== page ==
Saturday, July 01, 2006

Happy Birthday from Afar

Today marks the 31st time that I celebrate the birth of the wonderful country I had the immense fortune of being born into. Unlike previous years, however, where I would gather with friends in Quebec City, Montreal, or on Parliament Hill in Ottawa to watch the fireworks and drink Canadian beer (once I had reached legal drinking age, needless to say), the celebration this year is much more sober, consisting of Japanese Kirin Ichiban beer (nothing says happy birthday Canada like Japanese beer) and a quiet evening at home. And, oh, I also happen to be 9,579 kilometers away from the point in Canada closest to Taiwan.

I have been away from Canada for seven months now, and over that period I have come to understand what it is that the many exiled thinkers—from Edward W. Said to V.S. Naipaul—meant when they wrote about the effect of exile on the individual. Distance from one’s home and immersion into another culture does, indeed, alter the manner in which one perceives the world he issues from.

Of course, my experience of exile probably differs by orders of magnitude from that of an individual who goes from, say, Kinshasa, or Kabul, to Toronto or London. For them, the contrast which results from a new, safer life underscores how ailing their country of origin really is. To mention Said again, though he built a new life for himself in New York City teaching comparative literature at Colombia University, the pull of his origins as a Palestinian always remained a powerful one, and the differences between his place of birth and the new world he had adopted were substantial ones. One was a world torn by conflict, displacement, injustice, poverty and instability; the other, a world of plenty and opportunity.

So it would be dishonest on my part to claim that the experience of exile has been on the same level as that of Said and Naipaul, who moved from Trinidad and Tobago to London. After all, I have relocated from a place of tremendous richness and opportunity, Canada, to a state (in everything but in name) whose young democracy is a healthy one and where opportunities are rife. True, there is always the distant threat of conflict across the Taiwan Strait, or the more immediate possibility that an earthquake or a typhoon will strike, but all in all, my exile has landed me in a modern state where one lacks of absolutely nothing.

All that being said, geographical and emotional distance from one’s country, regardless of the nature of the point of origin and that of arrival, still fundamentally changes how one perceives his birthplace. Ironically, my time in Taiwan has resulted in a somewhat stronger sense of nationalism (I bristle whenever I read a reference to the United States as “America”), and a belief in the importance of the Canadian experiment. More than ever, I am cognizant of the stark differences that exist between Canada and its mighty neighbor to the south, and how crucial it is that those differences be maintained. There is no homogenous “West,” in the sense that one often encounters in political discourse. Far too often, I have heard so-called political experts complain about how Canadians always come up short when they attempt to explain what it is that makes them different from Americans, and from this conclude that such failure must therefore mean that we are alike. Canada differs in many ways, from its political system to the way it engages the world to how it does a balancing act, however imperfect and costly, between socialism and capitalism.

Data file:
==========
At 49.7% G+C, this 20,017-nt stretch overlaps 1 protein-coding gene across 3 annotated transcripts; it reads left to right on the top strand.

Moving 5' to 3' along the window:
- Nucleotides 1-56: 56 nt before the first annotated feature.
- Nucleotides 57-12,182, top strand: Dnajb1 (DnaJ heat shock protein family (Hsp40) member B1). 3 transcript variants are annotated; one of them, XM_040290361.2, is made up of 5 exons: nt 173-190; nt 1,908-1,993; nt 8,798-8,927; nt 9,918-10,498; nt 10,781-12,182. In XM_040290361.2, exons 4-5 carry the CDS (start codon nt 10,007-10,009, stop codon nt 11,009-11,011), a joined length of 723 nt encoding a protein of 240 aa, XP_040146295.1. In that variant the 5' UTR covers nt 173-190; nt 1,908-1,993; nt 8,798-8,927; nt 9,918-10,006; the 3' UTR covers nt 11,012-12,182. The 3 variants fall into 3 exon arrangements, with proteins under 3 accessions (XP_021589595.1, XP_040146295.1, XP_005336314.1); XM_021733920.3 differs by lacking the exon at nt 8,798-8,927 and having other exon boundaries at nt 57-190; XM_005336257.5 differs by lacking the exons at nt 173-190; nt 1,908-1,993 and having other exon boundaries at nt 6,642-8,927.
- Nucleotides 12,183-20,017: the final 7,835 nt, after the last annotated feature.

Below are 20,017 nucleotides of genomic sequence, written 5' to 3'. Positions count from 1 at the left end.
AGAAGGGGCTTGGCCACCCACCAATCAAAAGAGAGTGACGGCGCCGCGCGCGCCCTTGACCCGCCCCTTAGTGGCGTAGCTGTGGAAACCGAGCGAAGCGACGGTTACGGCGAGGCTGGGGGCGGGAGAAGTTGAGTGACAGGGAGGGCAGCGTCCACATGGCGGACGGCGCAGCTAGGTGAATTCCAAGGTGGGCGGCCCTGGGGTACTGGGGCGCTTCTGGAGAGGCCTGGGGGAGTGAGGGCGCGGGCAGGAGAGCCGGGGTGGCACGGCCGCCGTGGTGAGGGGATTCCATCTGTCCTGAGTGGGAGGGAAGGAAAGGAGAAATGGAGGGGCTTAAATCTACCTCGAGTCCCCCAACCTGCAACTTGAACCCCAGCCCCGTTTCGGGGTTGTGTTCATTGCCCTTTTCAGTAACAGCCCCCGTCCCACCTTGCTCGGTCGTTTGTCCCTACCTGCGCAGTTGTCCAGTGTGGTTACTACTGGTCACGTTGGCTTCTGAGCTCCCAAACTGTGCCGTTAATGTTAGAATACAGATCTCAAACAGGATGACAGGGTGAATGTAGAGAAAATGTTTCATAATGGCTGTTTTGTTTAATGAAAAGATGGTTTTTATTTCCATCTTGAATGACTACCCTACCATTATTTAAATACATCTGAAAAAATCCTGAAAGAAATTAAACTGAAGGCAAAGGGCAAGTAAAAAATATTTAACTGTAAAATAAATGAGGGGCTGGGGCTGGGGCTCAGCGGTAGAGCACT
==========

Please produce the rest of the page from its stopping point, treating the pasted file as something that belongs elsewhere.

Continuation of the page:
Which brings me to the growing sense of alarm that I have experienced since I left Canada behind: namely, how, thanks to Canada’s involvement in the U.S.-led “war on terrorism,” those societal and political differences have been narrowing. It doesn’t help that in Stephen Harper Canadians have elected a leader who never hid his intentions of getting into bed with his counterparts south of the border. Even more so since the arrest, in early June, of the seventeen individuals who were allegedly planning a terrorist attack within Canada, the gap that distinguishes the Canadian experiment from the American one has been closing; more than ever, Canadian authorities, from the intelligence services to the Crown, have been behaving like those in the United States: access of the media to such items as government decision-making, the repatriation of Canadian soldiers who fell in Afghanistan, and the court proceedings of the Group of Seventeen has been curtailed to a dangerous level. Individual’s rights have been under threat, and the same type of crapulous hypocrisy and disregard for justice that has marked the Bush administration now seems to be rearing its ugly head in Ottawa. Moreover, Canadian soldiers in and around Kandahar seem to have departed from the original mission and are now, without the public’s approval or understanding of what it means to do so, engaging in what is virtually war-making, something that originally had only been the remit of U.S. soldiers.